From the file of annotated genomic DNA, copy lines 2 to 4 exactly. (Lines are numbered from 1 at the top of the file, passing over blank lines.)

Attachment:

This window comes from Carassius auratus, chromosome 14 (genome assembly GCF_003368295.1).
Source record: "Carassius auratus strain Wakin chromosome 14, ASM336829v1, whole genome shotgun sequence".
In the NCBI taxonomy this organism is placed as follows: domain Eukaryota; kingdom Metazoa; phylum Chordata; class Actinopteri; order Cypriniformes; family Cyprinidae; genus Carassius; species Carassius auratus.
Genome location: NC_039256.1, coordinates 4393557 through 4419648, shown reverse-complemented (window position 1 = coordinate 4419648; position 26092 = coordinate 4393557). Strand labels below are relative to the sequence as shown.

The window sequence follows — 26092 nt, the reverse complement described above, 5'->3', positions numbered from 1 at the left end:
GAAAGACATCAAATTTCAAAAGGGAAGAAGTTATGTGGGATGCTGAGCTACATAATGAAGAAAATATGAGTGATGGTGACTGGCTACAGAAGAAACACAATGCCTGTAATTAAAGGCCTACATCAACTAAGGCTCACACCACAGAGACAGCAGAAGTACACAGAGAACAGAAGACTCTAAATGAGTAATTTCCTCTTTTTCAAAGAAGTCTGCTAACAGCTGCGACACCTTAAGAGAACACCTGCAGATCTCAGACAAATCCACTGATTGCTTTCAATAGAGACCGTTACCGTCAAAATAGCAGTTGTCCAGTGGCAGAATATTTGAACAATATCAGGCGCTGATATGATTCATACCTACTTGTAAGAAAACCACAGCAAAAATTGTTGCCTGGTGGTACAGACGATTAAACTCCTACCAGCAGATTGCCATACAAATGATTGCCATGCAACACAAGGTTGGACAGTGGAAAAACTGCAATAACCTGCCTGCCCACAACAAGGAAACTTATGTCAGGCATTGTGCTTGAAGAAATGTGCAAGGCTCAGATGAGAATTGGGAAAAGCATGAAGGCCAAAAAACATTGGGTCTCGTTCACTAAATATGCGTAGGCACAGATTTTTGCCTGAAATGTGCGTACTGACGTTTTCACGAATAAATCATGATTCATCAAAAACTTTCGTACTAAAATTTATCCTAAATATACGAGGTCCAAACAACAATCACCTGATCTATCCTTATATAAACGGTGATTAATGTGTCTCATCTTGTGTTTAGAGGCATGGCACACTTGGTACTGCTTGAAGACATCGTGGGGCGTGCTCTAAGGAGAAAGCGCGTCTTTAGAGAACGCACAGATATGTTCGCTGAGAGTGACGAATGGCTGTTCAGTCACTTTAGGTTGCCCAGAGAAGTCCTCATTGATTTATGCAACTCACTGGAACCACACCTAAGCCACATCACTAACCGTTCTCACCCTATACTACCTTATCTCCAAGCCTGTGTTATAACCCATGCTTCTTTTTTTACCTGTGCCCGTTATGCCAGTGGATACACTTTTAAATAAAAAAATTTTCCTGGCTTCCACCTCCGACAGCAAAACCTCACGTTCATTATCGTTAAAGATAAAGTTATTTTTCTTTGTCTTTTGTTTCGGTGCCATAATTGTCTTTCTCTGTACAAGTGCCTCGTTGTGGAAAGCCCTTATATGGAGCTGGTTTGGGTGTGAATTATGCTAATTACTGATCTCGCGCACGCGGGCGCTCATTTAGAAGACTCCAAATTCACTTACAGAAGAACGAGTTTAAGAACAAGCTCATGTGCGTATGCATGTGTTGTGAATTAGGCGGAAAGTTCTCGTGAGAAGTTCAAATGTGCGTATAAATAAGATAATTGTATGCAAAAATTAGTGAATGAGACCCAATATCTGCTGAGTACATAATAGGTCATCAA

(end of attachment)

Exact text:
Source record: "Carassius auratus strain Wakin chromosome 14, ASM336829v1, whole genome shotgun sequence".
In the NCBI taxonomy this organism is placed as follows: domain Eukaryota; kingdom Metazoa; phylum Chordata; class Actinopteri; order Cypriniformes; family Cyprinidae; genus Carassius; species Carassius auratus.
Genome location: NC_039256.1, coordinates 4393557 through 4419648, shown reverse-complemented (window position 1 = coordinate 4419648; position 26092 = coordinate 4393557). Strand labels below are relative to the sequence as shown.